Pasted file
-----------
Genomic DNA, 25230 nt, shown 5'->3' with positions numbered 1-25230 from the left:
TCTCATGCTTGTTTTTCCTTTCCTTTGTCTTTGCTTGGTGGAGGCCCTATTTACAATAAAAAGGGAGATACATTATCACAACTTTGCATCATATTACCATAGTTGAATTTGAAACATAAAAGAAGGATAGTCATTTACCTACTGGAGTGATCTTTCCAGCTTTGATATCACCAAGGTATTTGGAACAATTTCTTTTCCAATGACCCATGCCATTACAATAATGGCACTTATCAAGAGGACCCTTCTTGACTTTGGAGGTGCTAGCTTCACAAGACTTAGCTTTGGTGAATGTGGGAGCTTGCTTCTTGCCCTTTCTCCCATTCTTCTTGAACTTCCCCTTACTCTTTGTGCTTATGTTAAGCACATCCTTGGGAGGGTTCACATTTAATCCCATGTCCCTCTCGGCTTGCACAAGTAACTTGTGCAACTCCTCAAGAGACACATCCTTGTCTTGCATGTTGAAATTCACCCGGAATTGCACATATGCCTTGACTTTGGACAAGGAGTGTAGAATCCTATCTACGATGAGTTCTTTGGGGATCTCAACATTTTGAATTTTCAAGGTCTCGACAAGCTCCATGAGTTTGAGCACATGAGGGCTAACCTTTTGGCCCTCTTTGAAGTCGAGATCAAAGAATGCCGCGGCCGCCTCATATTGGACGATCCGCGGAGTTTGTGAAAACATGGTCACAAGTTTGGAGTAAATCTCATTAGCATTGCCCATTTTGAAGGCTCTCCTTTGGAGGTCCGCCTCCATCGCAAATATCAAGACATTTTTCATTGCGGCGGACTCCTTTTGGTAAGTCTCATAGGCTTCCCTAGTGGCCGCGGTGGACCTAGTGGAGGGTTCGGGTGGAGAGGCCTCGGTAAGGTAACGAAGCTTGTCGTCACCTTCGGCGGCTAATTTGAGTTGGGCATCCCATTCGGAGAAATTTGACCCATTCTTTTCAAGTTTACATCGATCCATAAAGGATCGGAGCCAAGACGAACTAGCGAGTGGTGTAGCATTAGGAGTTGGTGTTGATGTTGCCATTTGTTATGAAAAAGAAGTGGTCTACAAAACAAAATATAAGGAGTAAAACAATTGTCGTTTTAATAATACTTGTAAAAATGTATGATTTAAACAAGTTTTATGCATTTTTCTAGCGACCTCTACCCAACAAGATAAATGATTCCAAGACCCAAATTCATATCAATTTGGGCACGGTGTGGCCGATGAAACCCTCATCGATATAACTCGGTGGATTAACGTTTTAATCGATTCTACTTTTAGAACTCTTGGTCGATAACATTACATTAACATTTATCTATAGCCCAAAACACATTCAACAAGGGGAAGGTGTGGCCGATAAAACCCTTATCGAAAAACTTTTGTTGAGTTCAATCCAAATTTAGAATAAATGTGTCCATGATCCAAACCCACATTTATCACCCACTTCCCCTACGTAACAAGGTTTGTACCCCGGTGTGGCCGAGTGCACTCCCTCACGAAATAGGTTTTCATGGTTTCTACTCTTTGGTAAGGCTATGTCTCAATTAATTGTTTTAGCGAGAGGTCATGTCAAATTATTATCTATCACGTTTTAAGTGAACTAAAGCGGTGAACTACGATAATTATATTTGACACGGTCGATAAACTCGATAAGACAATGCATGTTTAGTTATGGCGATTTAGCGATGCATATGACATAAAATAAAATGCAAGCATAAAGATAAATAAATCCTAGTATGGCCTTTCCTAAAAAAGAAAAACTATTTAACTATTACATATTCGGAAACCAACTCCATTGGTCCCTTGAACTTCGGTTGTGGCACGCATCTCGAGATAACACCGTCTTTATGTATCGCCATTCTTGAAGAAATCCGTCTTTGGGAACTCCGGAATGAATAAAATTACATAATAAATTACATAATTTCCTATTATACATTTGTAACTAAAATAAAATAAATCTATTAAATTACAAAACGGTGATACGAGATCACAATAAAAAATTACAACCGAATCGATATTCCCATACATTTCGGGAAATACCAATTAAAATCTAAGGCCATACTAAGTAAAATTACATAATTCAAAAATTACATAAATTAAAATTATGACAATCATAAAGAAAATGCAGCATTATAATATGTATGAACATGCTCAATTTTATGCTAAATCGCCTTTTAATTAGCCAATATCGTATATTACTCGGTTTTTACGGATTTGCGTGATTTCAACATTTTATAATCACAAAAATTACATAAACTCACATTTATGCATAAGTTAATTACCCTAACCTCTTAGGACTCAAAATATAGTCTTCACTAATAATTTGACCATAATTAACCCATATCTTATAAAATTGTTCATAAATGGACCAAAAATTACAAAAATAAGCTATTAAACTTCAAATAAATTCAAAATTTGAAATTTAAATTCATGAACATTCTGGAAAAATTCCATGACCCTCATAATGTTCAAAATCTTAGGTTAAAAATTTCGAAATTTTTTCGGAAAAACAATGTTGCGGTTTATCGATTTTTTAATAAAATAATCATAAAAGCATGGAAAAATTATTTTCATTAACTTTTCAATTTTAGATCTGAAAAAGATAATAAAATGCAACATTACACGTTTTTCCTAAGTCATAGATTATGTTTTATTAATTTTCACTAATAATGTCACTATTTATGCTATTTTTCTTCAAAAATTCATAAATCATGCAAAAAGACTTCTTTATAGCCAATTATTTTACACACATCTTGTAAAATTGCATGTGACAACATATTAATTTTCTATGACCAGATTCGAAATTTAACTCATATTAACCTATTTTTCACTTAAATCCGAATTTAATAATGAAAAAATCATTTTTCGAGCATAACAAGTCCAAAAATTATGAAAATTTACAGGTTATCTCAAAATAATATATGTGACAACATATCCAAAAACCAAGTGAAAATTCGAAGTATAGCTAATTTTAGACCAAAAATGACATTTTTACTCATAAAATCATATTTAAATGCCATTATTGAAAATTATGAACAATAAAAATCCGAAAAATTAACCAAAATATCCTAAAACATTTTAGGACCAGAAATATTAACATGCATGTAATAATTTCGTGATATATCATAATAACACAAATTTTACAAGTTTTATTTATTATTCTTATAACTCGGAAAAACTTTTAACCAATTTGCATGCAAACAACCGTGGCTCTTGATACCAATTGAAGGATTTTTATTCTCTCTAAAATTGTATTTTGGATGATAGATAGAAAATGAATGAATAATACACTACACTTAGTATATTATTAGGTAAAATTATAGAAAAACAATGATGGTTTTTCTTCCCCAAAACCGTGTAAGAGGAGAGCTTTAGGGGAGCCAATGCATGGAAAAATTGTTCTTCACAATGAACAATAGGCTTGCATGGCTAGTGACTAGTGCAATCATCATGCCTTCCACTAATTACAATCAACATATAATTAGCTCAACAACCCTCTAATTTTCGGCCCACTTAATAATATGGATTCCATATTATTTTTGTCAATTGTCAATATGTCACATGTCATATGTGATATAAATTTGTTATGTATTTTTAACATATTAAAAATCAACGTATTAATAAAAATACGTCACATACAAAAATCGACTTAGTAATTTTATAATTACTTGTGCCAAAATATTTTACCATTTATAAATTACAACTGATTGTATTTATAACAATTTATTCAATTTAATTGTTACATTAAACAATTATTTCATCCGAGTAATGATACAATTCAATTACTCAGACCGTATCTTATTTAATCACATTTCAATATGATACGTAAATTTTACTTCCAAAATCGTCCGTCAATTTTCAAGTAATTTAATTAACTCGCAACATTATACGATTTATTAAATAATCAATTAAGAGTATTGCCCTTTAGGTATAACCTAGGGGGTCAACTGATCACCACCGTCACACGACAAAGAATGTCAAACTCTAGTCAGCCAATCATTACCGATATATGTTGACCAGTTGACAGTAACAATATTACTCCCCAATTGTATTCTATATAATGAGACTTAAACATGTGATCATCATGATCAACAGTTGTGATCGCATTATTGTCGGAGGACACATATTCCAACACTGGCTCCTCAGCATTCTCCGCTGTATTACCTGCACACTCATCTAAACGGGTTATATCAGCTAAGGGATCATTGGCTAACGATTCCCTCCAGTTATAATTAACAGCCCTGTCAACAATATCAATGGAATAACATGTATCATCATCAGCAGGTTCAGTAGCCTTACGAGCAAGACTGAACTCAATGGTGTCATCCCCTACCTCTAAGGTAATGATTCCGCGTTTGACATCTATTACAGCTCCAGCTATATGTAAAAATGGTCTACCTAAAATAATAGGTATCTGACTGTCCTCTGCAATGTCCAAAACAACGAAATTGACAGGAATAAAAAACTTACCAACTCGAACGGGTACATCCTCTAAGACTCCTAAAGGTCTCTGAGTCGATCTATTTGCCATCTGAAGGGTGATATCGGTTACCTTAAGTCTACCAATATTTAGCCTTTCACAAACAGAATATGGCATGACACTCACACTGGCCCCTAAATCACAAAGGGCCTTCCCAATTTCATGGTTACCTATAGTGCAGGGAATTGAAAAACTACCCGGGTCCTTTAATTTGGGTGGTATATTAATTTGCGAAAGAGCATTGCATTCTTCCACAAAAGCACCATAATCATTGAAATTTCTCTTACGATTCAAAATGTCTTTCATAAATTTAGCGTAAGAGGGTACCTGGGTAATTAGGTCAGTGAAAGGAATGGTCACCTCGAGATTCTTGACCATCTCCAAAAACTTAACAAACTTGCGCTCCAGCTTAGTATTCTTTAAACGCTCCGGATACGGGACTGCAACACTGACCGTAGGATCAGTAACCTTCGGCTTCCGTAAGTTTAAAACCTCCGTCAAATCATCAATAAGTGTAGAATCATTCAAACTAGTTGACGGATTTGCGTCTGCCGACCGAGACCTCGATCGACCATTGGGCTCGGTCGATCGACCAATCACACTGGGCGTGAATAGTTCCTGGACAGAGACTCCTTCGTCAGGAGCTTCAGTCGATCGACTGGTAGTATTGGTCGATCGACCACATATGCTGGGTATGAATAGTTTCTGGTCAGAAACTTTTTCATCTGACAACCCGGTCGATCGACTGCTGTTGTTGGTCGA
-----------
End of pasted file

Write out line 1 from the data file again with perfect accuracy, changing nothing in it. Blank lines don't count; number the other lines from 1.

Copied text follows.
Genomic DNA, 25230 nt, shown 5'->3' with positions numbered 1-25230 from the left: